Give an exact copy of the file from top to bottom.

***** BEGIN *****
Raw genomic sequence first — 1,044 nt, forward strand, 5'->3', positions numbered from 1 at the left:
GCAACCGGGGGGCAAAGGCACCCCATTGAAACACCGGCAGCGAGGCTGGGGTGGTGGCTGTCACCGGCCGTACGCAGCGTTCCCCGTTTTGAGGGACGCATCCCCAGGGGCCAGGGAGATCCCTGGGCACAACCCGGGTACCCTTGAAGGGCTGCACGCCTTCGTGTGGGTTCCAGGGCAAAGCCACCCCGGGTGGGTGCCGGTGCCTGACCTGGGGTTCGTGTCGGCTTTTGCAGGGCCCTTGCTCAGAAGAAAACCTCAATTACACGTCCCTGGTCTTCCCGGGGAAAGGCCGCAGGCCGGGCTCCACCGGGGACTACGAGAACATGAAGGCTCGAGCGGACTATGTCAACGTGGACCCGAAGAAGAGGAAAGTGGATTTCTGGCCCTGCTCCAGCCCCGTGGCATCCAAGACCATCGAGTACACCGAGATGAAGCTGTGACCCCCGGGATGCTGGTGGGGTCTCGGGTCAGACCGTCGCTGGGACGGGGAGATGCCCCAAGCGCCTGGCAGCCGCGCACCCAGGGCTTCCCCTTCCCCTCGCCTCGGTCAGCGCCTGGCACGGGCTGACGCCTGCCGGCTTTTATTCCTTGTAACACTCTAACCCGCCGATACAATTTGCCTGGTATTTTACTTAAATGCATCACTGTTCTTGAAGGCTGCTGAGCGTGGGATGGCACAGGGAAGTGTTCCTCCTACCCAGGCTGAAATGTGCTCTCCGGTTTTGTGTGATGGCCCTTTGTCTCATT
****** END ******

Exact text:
Raw genomic sequence first — 1,044 nt, forward strand, 5'->3', positions numbered from 1 at the left:
GCAACCGGGGGGCAAAGGCACCCCATTGAAACACCGGCAGCGAGGCTGGGGTGGTGGCTGTCACCGGCCGTACGCAGCGTTCCCCGTTTTGAGGGACGCATCCCCAGGGGCCAGGGAGATCCCTGGGCACAACCCGGGTACCCTTGAAGGGCTGCACGCCTTCGTGTGGGTTCCAGGGCAAAGCCACCCCGGGTGGGTGCCGGTGCCTGACCTGGGGTTCGTGTCGGCTTTTGCAGGGCCCTTGCTCAGAAGAAAACCTCAATTACACGTCCCTGGTCTTCCCGGGGAAAGGCCGCAGGCCGGGCTCCACCGGGGACTACGAGAACATGAAGGCTCGAGCGGACTATGTCAACGTGGACCCGAAGAAGAGGAAAGTGGATTTCTGGCCCTGCTCCAGCCCCGTGGCATCCAAGACCATCGAGTACACCGAGATGAAGCTGTGACCCCCGGGATGCTGGTGGGGTCTCGGGTCAGACCGTCGCTGGGACGGGGAGATGCCCCAAGCGCCTGGCAGCCGCGCACCCAGGGCTTCCCCTTCCCCTCGCCTCGGTCAGCGCCTGGCACGGGCTGACGCCTGCCGGCTTTTATTCCTTGTAACACTCTAACCCGCCGATACAATTTGCCTGGTATTTTACTTAAATGCATCACTGTTCTTGAAGGCTGCTGAGCGTGGGATGGCACAGGGAAGTGTTCCTCCTACCCAGGCTGAAATGTGCTCTCCGGTTTTGTGTGATGGCCCTTTGTCTCATT